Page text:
Thursday, May 24, 2012

Government pressed on Tajudin deal after claims by Khairy

May 24, 2012
KUALA LUMPUR, May 24 — The government’s confidential settlement of its claims against Tan Sri Tajudin Ramli is under renewed scrutiny after Umno Youth chief Khairy Jamaluddin claimed knowledge this week that national asset restructuring company Danaharta did not lose money in the out-of-court deal.
The DAP today demanded answers from Prime Minister Datuk Seri Najib Razak after Khairy reopened the debate on the controversial sealed settlement by claiming during a televised debate with PKR’s Rafizi Ramli that he had been told by sources that the government had not lost out in the arrangement with Tajudin (picture).
“Datuk Seri Najib Razak must immediately confirm if indeed his Umno Youth chief is telling the truth or is lying to the public over the above scandal. This is especially since it is the first time a BN (Barisan Nasional) politician has claimed that Tan Sri Tajudin paid part or all of his outstanding debt as part of the settlement exercise,” DAP national publicity secretary Tony Pua said in a statement today.
Khairy had cited “sources” that the former Malaysia Airlines (MAS) chairman may have paid more than the RM589 million owed to Danaharta as a result of the still undisclosed out-of-court settlement.
Pua pointed out that this was despite the fact minister Datuk Seri Nazri Aziz had last year directed all government-linked companies (GLCs) including Danaharta to withdraw all civil suits against Tajudin as both the government and the Finance Ministry had agreed that the cases will be settled out of court.
“Khairy’s claim is completely unbelievable and lacks all credibility given the clandestine manner in which the government has sought to cover up the entire episode and the refusal of any minister to confirm or deny the claim that Danaharta had in fact written off all of Tajudin’s debt,” the Petaling Jaya Utara MP said.
Danaharta and Tajudin ended their drawn-out legal battle when they settled out of court on February 14 after Putrajaya had directed in August all GLCs to drop civil suits against the former protégé of Tun Daim Zainuddin.
But the terms of the settlement remain confidential between the two parties despite a High Court decision in December 2009 for Tajudin to pay Danaharta RM589.14 million with two per cent interest per annum backdated to January 1, 2006.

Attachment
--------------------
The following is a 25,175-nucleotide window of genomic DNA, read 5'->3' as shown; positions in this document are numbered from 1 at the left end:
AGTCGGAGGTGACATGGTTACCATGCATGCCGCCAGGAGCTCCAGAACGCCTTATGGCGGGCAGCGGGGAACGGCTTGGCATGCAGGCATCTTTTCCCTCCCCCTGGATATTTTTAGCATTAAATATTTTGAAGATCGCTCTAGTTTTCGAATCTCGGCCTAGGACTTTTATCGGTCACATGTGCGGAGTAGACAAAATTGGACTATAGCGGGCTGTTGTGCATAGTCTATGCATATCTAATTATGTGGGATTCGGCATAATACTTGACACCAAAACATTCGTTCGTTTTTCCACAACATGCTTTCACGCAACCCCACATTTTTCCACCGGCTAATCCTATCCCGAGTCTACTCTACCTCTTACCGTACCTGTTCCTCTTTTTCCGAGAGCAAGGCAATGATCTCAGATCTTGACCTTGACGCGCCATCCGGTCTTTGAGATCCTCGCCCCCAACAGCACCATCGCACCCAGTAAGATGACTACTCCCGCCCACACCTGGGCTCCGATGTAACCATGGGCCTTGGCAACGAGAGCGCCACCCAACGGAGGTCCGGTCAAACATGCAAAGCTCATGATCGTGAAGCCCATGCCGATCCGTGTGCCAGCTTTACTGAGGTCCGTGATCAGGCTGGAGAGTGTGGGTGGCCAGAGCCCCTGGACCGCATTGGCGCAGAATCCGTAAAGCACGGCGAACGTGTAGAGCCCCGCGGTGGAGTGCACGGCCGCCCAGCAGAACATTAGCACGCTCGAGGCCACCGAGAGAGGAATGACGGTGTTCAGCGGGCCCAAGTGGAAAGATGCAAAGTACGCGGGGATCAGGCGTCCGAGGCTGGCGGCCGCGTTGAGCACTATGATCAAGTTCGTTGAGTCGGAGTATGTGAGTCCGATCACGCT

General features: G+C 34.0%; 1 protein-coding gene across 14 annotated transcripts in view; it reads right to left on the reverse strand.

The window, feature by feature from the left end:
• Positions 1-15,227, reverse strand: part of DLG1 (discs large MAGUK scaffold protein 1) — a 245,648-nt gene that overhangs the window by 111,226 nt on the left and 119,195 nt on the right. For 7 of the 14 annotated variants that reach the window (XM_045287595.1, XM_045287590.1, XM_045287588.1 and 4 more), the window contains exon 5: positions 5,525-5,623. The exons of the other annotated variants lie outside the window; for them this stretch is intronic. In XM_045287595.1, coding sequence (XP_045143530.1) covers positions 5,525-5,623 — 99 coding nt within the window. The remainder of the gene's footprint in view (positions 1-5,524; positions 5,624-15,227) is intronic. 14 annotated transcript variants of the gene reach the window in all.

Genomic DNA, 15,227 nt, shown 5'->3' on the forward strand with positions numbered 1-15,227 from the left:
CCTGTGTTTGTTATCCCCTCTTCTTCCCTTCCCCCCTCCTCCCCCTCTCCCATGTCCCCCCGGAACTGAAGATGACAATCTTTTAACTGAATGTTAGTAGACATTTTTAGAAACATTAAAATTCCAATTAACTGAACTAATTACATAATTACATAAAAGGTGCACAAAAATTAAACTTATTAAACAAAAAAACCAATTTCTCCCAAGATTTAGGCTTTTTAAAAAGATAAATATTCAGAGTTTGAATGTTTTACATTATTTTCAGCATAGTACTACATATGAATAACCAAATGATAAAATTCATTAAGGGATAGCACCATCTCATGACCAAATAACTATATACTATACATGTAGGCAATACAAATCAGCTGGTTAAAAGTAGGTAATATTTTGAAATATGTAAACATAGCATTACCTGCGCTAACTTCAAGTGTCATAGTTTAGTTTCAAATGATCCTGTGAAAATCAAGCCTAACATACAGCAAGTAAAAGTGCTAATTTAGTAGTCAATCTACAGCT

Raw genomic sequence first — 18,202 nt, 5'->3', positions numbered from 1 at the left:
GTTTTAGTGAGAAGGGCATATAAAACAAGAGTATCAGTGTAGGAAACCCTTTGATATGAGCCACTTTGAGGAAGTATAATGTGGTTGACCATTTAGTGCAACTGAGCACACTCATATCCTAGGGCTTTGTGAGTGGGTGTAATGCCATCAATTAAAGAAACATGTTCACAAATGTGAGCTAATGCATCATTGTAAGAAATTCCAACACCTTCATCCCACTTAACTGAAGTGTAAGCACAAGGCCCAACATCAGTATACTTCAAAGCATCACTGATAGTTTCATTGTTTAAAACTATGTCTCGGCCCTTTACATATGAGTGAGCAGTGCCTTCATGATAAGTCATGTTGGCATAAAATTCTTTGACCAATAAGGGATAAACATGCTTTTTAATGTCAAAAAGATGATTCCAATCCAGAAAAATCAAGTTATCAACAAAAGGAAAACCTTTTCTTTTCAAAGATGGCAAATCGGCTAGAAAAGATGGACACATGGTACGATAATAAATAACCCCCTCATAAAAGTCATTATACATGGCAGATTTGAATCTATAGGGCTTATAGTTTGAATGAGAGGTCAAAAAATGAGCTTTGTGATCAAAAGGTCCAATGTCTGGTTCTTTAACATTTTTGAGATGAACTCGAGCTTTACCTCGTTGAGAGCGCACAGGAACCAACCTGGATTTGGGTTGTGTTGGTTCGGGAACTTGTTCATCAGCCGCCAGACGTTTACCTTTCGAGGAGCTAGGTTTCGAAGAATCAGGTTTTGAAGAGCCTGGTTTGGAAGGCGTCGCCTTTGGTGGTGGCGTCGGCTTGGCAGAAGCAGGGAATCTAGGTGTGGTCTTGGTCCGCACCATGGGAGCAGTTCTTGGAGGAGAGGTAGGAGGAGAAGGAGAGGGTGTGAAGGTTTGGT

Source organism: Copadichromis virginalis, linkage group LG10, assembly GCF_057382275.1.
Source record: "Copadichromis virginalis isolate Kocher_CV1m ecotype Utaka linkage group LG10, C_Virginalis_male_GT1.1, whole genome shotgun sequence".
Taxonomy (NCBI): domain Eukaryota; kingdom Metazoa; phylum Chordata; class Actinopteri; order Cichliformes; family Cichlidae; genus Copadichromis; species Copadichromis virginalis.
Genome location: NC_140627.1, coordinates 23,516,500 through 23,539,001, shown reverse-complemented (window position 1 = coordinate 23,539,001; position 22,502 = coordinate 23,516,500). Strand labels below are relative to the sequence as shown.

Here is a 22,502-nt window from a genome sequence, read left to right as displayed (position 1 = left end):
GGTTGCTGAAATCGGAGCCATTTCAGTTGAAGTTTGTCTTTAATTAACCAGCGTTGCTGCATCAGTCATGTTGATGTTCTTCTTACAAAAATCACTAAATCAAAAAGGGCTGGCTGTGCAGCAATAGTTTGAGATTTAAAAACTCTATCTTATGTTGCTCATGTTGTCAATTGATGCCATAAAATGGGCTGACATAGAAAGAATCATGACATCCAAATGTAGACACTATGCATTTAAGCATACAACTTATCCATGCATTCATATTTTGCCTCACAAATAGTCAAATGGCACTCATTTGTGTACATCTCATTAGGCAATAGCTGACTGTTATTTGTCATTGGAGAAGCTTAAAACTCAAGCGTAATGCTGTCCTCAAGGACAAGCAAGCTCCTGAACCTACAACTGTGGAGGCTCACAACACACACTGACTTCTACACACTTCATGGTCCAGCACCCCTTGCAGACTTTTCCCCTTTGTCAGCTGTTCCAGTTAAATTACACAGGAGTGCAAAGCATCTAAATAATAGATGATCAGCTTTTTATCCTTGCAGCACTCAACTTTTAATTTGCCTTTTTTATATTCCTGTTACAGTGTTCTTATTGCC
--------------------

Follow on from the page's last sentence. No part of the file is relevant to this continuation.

Politicians from across the divide have demanded details of the out-of-court settlement between the tycoon and Danaharta be made public, but the government has kept silent so far.
In March Parliament’s Public Accounts Committee (PAC) had also demanded Putrajaya reveal details of the out-of-court settlement reached between one-time national asset management firm Pengurusan Danaharta Bhd (Danaharta) and Tajudin.
The Malaysian Insider had learnt that the 13-man panel made a “nearly unanimous” decision to ask the Finance Ministry and Prokhas, its unit which manages Danaharta’s residual assets, to explain the confidential settlement that was reached on February 14.
Tajudin was a poster boy of Tun Dr Mahathir Mohamad’s now discredited policy of nurturing a class of Malay corporate captains on government largesse. He flew high in the 1990s but fared poorly during the Asian financial crisis.
The former prime minister’s policies had been the subject of scrutiny after the Najib administration decided to settle out of court the outstanding RM589 million debt owed by Tajudin from the loan he took to buy MAS in 1994.
The case between Danaharta and the tycoon arose after he executed a facility agreement on July 13, 1994 to borrow RM1.79 billion from a group of syndicated lenders to finance the purchase by him of a 32 per cent stake in MAS.
However, from 1994 to 1998 he failed to service the original loan, causing it to become a non-performing loan (NPL).
In 1998, Danaharta acquired the NPL from the lenders but Tajudin also failed to settle his debts with Danaharta until they were in default of RM1.41 billion as of October 8, 2001.
As of December 31, 2005, the amount outstanding was RM589.14 million and on May 11, 2006, Danaharta and the subsidiaries commenced action to recover the money.
Tajudin alleged in his affidavit that he was directed by Dr Mahathir and Daim in 1994 to buy a controlling stake in MAS to bail out the government.
The businessman claimed that his purchase was a forced “national service”, disguised as an arm’s length commercial deal, because the government wanted to appease the investment community and the public.
Dr Mahathir, however, denied in his autobiography published last March that he and Daim had forced Tajudin to bail out MAS in 1994 for RM1.8 billion, claiming instead that the tycoon was “elated” over his purchase.

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